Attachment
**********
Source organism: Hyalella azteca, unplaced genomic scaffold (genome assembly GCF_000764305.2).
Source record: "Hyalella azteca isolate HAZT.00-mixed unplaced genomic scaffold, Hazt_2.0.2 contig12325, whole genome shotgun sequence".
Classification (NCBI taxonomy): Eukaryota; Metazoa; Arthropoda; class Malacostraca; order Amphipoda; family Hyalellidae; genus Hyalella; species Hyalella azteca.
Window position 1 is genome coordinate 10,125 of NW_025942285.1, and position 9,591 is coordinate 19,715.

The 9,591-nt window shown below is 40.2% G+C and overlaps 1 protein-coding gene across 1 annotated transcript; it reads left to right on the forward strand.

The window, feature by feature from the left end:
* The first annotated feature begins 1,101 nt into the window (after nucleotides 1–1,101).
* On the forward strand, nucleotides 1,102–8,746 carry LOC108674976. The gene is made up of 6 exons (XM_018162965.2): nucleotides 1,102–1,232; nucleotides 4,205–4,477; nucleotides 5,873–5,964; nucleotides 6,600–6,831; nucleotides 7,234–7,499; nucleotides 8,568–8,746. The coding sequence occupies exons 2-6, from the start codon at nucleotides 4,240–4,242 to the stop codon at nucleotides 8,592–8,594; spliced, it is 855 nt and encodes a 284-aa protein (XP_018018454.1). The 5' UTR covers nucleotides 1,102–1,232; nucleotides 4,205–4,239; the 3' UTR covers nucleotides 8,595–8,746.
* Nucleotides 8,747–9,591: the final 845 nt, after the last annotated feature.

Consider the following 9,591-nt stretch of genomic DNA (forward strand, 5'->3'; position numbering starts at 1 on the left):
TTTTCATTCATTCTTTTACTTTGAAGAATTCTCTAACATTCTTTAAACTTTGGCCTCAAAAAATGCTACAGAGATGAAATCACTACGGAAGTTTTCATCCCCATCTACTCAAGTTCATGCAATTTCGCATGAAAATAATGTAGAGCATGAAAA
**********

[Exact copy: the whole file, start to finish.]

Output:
Source organism: Hyalella azteca, unplaced genomic scaffold (genome assembly GCF_000764305.2).
Source record: "Hyalella azteca isolate HAZT.00-mixed unplaced genomic scaffold, Hazt_2.0.2 contig12325, whole genome shotgun sequence".
Classification (NCBI taxonomy): Eukaryota; Metazoa; Arthropoda; class Malacostraca; order Amphipoda; family Hyalellidae; genus Hyalella; species Hyalella azteca.
Window position 1 is genome coordinate 10,125 of NW_025942285.1, and position 9,591 is coordinate 19,715.

The 9,591-nt window shown below is 40.2% G+C and overlaps 1 protein-coding gene across 1 annotated transcript; it reads left to right on the forward strand.

The window, feature by feature from the left end:
* The first annotated feature begins 1,101 nt into the window (after nucleotides 1–1,101).
* On the forward strand, nucleotides 1,102–8,746 carry LOC108674976. The gene is made up of 6 exons (XM_018162965.2): nucleotides 1,102–1,232; nucleotides 4,205–4,477; nucleotides 5,873–5,964; nucleotides 6,600–6,831; nucleotides 7,234–7,499; nucleotides 8,568–8,746. The coding sequence occupies exons 2-6, from the start codon at nucleotides 4,240–4,242 to the stop codon at nucleotides 8,592–8,594; spliced, it is 855 nt and encodes a 284-aa protein (XP_018018454.1). The 5' UTR covers nucleotides 1,102–1,232; nucleotides 4,205–4,239; the 3' UTR covers nucleotides 8,595–8,746.
* Nucleotides 8,747–9,591: the final 845 nt, after the last annotated feature.

Consider the following 9,591-nt stretch of genomic DNA (forward strand, 5'->3'; position numbering starts at 1 on the left):
TTTTCATTCATTCTTTTACTTTGAAGAATTCTCTAACATTCTTTAAACTTTGGCCTCAAAAAATGCTACAGAGATGAAATCACTACGGAAGTTTTCATCCCCATCTACTCAAGTTCATGCAATTTCGCATGAAAATAATGTAGAGCATGAAAA